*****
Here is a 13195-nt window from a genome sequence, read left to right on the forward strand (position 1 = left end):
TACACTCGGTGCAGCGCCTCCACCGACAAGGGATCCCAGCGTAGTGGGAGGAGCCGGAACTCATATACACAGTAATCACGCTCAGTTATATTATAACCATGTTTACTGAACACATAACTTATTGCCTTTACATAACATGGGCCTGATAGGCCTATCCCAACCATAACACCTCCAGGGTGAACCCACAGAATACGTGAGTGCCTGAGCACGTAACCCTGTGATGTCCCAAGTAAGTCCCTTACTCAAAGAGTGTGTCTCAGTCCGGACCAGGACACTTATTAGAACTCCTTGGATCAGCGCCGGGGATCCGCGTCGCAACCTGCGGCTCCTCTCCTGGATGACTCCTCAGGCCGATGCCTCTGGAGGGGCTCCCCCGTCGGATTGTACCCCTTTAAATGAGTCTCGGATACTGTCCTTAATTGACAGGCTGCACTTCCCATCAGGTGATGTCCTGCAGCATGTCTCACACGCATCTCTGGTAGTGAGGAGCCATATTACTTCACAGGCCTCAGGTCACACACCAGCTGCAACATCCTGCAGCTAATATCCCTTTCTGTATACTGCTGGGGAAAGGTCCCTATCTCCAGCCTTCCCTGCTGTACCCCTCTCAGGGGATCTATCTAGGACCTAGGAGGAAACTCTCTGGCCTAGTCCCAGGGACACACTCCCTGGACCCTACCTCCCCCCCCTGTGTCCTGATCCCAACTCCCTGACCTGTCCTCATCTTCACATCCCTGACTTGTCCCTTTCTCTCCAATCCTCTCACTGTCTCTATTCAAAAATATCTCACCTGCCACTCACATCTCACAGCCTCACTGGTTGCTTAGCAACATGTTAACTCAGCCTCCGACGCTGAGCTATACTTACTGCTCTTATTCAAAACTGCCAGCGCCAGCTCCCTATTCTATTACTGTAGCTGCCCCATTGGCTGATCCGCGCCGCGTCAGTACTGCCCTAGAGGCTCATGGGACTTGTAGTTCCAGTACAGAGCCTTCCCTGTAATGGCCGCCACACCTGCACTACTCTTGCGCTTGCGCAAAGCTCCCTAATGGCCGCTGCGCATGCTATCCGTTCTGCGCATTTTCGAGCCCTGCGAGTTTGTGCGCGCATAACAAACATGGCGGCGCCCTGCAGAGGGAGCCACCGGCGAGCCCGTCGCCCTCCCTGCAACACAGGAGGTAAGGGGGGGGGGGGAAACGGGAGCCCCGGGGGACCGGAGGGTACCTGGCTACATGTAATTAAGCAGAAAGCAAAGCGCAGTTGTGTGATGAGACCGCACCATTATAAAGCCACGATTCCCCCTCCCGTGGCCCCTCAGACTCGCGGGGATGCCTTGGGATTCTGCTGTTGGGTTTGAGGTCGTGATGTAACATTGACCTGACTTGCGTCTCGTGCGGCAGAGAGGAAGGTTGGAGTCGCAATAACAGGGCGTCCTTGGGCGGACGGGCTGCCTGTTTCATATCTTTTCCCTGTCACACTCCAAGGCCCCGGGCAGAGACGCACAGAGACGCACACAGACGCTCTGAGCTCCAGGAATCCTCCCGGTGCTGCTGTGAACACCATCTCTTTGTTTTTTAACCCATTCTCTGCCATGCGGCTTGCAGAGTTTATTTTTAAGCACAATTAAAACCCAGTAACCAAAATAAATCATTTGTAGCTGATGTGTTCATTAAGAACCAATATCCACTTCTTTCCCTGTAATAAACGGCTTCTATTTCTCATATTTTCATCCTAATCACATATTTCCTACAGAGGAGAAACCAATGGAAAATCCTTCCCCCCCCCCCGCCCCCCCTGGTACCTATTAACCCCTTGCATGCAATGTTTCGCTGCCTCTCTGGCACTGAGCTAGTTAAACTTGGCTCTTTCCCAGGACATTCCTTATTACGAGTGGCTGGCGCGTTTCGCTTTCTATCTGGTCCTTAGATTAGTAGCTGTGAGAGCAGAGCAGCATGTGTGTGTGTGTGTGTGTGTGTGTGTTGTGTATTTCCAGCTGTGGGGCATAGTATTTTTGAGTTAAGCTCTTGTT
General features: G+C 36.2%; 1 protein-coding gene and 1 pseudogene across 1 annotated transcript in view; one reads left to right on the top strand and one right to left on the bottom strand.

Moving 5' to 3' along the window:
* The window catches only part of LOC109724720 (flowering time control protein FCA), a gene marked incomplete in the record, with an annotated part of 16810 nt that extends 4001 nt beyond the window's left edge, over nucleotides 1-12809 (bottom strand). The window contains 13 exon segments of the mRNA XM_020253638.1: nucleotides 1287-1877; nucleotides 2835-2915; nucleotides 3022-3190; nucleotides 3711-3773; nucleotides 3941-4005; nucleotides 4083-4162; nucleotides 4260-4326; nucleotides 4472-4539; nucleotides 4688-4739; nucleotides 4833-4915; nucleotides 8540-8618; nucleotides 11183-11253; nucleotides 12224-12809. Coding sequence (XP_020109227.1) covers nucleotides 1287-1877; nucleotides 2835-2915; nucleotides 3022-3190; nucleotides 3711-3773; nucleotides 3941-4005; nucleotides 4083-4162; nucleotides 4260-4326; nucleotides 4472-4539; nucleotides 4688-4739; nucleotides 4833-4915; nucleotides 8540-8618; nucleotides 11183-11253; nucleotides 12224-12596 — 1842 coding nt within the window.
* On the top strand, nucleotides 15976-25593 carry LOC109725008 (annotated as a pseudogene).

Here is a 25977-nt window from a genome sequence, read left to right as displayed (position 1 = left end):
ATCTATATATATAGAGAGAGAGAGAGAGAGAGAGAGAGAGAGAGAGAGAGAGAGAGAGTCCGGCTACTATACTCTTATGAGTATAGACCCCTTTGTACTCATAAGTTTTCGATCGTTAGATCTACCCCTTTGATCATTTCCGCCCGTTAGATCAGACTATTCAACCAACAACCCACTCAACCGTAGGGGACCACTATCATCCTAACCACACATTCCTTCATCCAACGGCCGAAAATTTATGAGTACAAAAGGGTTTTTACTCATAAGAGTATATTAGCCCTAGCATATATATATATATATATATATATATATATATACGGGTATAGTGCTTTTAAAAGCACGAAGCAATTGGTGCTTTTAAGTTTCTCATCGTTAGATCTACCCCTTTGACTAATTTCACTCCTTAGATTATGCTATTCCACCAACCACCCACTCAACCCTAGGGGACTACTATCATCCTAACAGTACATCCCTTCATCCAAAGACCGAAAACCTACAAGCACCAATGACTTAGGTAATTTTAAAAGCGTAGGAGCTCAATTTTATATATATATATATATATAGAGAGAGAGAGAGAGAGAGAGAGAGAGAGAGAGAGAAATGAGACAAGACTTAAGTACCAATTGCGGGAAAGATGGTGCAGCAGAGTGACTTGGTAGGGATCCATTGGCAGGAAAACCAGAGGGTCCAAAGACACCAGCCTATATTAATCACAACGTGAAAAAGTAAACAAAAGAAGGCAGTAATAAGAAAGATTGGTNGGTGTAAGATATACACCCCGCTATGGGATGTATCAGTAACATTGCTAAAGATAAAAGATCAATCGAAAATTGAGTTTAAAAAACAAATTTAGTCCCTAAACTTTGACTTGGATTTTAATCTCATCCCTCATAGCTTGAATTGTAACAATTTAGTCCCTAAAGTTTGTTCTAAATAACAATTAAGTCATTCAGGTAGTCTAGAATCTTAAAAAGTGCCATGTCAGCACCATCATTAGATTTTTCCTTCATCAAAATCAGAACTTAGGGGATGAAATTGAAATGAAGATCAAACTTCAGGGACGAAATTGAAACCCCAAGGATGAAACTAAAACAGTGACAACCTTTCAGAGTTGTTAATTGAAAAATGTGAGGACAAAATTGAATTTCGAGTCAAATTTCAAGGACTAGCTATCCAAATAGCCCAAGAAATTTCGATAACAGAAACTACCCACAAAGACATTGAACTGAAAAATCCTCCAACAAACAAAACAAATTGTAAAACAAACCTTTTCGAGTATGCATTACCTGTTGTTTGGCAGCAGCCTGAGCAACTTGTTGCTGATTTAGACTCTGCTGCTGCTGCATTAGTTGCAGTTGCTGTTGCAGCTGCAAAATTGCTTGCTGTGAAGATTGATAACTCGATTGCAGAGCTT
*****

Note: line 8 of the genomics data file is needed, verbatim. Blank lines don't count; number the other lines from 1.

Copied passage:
ATCTATATATATAGAGAGAGAGAGAGAGAGAGAGAGAGAGAGAGAGAGAGAGAGAGAGTCCGGCTACTATACTCTTATGAGTATAGACCCCTTTGTACTCATAAGTTTTCGATCGTTAGATCTACCCCTTTGATCATTTCCGCCCGTTAGATCAGACTATTCAACCAACAACCCACTCAACCGTAGGGGACCACTATCATCCTAACCACACATTCCTTCATCCAACGGCCGAAAATTTATGAGTACAAAAGGGTTTTTACTCATAAGAGTATATTAGCCCTAGCATATATATATATATATATATATATATATATATACGGGTATAGTGCTTTTAAAAGCACGAAGCAATTGGTGCTTTTAAGTTTCTCATCGTTAGATCTACCCCTTTGACTAATTTCACTCCTTAGATTATGCTATTCCACCAACCACCCACTCAACCCTAGGGGACTACTATCATCCTAACAGTACATCCCTTCATCCAAAGACCGAAAACCTACAAGCACCAATGACTTAGGTAATTTTAAAAGCGTAGGAGCTCAATTTTATATATATATATATATATAGAGAGAGAGAGAGAGAGAGAGAGAGAGAGAGAGAGAAATGAGACAAGACTTAAGTACCAATTGCGGGAAAGATGGTGCAGCAGAGTGACTTGGTAGGGATCCATTGGCAGGAAAACCAGAGGGTCCAAAGACACCAGCCTATATTAATCACAACGTGAAAAAGTAAACAAAAGAAGGCAGTAATAAGAAAGATTGGTNGGTGTAAGATATACACCCCGCTATGGGATGTATCAGTAACATTGCTAAAGATAAAAGATCAATCGAAAATTGAGTTTAAAAAACAAATTTAGTCCCTAAACTTTGACTTGGATTTTAATCTCATCCCTCATAGCTTGAATTGTAACAATTTAGTCCCTAAAGTTTGTTCTAAATAACAATTAAGTCATTCAGGTAGTCTAGAATCTTAAAAAGTGCCATGTCAGCACCATCATTAGATTTTTCCTTCATCAAAATCAGAACTTAGGGGATGAAATTGAAATGAAGATCAAACTTCAGGGACGAAATTGAAACCCCAAGGATGAAACTAAAACAGTGACAACCTTTCAGAGTTGTTAATTGAAAAATGTGAGGACAAAATTGAATTTCGAGTCAAATTTCAAGGACTAGCTATCCAAATAGCCCAAGAAATTTCGATAACAGAAACTACCCACAAAGACATTGAACTGAAAAATCCTCCAACAAACAAAACAAATTGTAAAACAAACCTTTTCGAGTATGCATTACCTGTTGTTTGGCAGCAGCCTGAGCAACTTGTTGCTGATTTAGACTCTGCTGCTGCTGCATTAGTTGCAGTTGCTGTTGCAGCTGCAAAATTGCTTGCTGTGAAGATTGATAACTCGATTGCAGAGCTT